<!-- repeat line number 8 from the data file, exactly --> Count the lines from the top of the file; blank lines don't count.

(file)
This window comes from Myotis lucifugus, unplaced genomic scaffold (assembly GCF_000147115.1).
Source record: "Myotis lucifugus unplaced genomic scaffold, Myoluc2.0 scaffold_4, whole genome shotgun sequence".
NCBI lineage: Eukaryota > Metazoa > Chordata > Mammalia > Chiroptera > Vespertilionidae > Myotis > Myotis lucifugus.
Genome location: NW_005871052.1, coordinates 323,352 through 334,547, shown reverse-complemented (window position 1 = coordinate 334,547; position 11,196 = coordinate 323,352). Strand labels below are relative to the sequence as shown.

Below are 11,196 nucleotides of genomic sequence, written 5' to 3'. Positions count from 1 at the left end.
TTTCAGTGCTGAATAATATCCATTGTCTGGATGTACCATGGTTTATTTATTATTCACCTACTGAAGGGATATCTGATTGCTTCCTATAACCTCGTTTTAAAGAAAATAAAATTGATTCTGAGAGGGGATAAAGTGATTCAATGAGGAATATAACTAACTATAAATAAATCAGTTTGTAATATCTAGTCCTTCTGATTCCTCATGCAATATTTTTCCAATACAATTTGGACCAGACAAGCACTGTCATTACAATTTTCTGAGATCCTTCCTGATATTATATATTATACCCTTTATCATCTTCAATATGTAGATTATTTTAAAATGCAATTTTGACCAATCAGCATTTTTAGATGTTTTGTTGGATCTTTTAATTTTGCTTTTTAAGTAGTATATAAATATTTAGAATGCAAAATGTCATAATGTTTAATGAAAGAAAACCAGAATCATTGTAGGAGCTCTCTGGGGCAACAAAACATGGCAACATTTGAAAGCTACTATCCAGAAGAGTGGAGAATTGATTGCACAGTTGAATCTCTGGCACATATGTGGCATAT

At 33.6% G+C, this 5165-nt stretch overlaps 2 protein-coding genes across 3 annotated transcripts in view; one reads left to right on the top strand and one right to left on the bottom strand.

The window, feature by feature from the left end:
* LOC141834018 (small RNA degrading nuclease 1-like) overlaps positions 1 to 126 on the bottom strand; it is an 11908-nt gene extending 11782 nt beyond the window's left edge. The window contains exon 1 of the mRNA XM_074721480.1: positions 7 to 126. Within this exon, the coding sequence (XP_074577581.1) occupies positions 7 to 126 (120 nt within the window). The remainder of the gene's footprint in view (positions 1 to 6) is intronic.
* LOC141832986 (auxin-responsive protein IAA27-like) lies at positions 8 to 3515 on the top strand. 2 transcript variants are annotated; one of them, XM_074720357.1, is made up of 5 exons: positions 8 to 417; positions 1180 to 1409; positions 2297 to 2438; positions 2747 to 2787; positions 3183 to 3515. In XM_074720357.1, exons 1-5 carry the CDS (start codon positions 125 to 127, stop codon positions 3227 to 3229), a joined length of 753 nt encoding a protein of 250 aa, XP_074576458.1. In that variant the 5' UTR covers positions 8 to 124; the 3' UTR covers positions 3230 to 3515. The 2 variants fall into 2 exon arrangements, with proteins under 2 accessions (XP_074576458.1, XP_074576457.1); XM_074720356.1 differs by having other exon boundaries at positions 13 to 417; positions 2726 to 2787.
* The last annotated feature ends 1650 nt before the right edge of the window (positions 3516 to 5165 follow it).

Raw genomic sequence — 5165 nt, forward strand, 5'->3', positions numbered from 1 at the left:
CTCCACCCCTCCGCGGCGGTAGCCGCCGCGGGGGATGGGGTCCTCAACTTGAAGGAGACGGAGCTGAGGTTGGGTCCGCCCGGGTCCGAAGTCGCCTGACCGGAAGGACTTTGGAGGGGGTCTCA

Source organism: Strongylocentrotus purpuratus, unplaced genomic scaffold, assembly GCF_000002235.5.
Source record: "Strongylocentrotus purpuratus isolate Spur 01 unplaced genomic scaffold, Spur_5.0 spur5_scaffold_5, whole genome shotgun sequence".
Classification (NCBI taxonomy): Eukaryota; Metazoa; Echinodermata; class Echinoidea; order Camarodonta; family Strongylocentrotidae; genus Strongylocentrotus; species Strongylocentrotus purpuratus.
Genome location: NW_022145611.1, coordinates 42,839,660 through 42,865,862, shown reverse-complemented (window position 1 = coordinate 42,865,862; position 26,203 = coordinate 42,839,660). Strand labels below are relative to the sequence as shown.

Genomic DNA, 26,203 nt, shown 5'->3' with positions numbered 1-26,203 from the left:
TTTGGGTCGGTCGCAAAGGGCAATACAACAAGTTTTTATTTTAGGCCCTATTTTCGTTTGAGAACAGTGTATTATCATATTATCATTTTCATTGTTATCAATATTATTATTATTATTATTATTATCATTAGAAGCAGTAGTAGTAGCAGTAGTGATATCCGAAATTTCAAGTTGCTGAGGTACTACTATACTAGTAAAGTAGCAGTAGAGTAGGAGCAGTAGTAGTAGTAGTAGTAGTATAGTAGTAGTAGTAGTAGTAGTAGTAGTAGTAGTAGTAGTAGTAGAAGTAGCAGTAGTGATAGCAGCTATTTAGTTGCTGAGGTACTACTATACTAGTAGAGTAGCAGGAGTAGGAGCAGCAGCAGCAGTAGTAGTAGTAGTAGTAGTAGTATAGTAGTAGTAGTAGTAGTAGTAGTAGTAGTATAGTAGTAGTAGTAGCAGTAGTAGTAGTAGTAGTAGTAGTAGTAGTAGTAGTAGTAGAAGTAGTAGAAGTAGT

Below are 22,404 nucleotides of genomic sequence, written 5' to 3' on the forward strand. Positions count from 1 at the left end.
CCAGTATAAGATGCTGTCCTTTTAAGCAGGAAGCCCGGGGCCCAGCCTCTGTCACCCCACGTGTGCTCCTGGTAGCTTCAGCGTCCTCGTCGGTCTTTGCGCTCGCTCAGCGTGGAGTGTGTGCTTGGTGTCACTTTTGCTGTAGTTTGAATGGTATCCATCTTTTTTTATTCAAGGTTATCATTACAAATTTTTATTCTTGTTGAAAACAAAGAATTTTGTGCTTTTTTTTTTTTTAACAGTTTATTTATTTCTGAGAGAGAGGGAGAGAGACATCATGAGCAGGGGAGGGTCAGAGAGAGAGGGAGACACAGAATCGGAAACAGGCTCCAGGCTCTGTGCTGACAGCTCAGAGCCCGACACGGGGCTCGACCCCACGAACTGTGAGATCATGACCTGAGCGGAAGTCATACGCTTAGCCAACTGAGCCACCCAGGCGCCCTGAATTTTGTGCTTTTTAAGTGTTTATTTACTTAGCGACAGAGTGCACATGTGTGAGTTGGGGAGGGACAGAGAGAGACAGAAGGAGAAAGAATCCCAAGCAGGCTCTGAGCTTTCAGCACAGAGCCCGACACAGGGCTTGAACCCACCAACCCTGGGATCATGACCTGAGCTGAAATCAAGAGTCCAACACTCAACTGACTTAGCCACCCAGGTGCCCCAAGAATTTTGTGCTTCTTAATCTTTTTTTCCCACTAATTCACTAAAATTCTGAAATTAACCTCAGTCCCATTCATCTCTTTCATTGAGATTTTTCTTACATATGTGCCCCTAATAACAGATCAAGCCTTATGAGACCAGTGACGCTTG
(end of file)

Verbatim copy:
The window, feature by feature from the left end: